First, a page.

On Burning Your Village then Building it Back Up

A few years ago I lost several dear friends.  Not to death, or illness, or accident. Just…lost them.  I did some things, they did some things, we did some things. And then before I knew it we simply weren’t talking anymore.  Many of them didn’t even tell me to go screw myself.  The whole thing would have been easier if they had. It devastated me.  I cried about it for months.  I wanted to die in agony wishing for closure.  Wishing for anything but how it felt to be alone with no village.

Fast forward to 2015.  My theme for this year is PEACE.  BIG GLITTERY PEACE.

Big Glittery Peace

Big Glittery Peace

I have been thinking about all of the friends that have come in and out of my life.  All of the people that have stuck around for the long haul.  All of the ones that are gone.  All the ones who have just started to play with me.

I realized something in a SISS, BOOM, BANG, KAPOW, BLAMO kind of a moment.

It is OK to burn down your village.

Say it with me, “IT IS OK TO BURN DOWN MY VILLAGE”.  With gusto. SCREAM IT if you have to.  “IT IS OK TO BURN DOWN MY VILLAGE”.

You know why?  Because then you get to rebuild it.  When I was rebuilding my village I was reaching out to mommies and all sorts of other women that I thought I wanted to be my friends and guess what?  I didn’t. More importantly THEY didn’t.  So why force it and listen I WAS FORCING IT.  Was I lonely? Yes.  Did I miss my gaggle of girls at my house all the time? Yes.

BUT…

I have build a new village.  It is a village of women that I have met online, in person, at school.  It is my family members who I really, genuinely love spending time with.  It is my newly remodeled relationship with my sister that isn’t based on the past but built on the future.

It is the luscious old stand by’s who carry my history mixed in with the delicious new champions of my gorgeous bold world.

For just a moment, think of what you want 2015 to look like.

If there are people in your village that don’t speak truth to that vision, then burn down your village.  Clear the way for the Universe to welcome fierce newcomers into your world.  And then sit and wait because SISS, BOOM, BANG, KAPOW, BLAMO what you get from your new village will be a bazillion times more BADASS than the old one.

I promise.

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About Melissa Bird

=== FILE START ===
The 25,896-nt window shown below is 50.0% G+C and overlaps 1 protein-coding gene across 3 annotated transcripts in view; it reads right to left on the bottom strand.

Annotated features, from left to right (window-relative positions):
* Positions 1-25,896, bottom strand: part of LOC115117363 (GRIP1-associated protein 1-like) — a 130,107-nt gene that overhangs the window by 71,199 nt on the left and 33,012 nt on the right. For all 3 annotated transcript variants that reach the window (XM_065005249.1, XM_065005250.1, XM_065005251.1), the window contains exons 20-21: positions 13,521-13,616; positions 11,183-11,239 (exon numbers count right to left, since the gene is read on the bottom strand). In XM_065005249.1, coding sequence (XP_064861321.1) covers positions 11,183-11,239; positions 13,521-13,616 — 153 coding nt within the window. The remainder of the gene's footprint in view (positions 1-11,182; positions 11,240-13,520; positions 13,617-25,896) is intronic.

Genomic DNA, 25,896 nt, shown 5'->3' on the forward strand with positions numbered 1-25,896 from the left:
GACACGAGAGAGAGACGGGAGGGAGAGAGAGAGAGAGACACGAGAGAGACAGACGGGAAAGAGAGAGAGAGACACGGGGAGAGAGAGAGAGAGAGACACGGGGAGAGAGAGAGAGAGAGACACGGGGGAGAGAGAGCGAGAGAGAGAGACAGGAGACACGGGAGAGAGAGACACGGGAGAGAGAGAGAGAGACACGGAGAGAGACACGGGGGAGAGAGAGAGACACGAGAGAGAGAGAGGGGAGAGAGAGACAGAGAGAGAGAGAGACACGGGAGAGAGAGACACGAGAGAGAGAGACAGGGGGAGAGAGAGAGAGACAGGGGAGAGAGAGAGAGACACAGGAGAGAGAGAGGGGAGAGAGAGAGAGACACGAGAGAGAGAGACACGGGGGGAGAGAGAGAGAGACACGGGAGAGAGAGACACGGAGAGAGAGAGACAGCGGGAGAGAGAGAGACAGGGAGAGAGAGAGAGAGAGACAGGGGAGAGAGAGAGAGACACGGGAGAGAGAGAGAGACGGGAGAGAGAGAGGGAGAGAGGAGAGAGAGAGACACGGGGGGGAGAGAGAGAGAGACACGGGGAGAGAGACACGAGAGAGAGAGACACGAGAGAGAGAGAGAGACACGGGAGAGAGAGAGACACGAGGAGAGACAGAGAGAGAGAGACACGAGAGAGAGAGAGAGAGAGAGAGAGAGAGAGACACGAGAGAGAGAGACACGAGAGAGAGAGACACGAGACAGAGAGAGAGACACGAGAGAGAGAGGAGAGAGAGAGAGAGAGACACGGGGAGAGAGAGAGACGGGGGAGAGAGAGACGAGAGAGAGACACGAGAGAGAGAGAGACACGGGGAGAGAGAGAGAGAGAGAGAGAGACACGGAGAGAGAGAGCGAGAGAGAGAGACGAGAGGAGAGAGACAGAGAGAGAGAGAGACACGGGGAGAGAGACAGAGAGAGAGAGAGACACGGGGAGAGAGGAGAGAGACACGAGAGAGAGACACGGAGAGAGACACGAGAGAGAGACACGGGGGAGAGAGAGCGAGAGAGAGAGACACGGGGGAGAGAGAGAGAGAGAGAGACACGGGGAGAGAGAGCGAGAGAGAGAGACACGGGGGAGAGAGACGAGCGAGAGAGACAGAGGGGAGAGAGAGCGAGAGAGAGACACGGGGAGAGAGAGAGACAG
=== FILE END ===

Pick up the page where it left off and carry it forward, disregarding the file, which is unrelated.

Melissa Bird is a passionate feminist who has turned her education in social work into a career advocating for children, women and their families. She is a fierce believer in preparing women for leadership roles in politics and has a wealth of experience working with policy makers, community leaders, and other stakeholders to improve access to reproductive health care for women, men and teens. In 2006, Melissa became the Vice President of Public Affairs for Planned Parenthood of Utah where she quickly took a struggling political organization from mediocre to powerhouse in just a few years. Melissa has written and passed into law six pieces of legislation that aim to help disadvantaged homeless youth find shelter and women and their families obtain unfettered access to reproductive health care. A spirited public speaker, Melissa derives great joy from speaking to groups of all sizes about social justice advocacy, reproductive health, women’s empowerment, and fundraising. Melissa has presented workshops at many conferences throughout the country such as: Planned Parenthood Federation of America-State Public Affairs Network: New Public Affairs Staff Orientation—Washington D.C. Planned Parenthood Federation of America-Innovations & Generations Conference—Seattle, Washington Troubled Youth Conference—Snowbird, Utah Child Welfare League of America National Conference—Washington D.C. U.S. Department of Health and Human Services, Substance Abuse and Mental Health Services Administration, Center of Mental Health Services Conference-Collaborative Approaches to Successful Transition for Children, Youth, and Families within System of Care—Dallas, Texas Melissa has played many roles throughout her life including preschool teacher, professional lobbyist, university professor, non-profit executive, wife and mother. Throughout her life and her career, Melissa has always held a deep conviction that she is here to empower others in order to improve the lives of women and children throughout the world.
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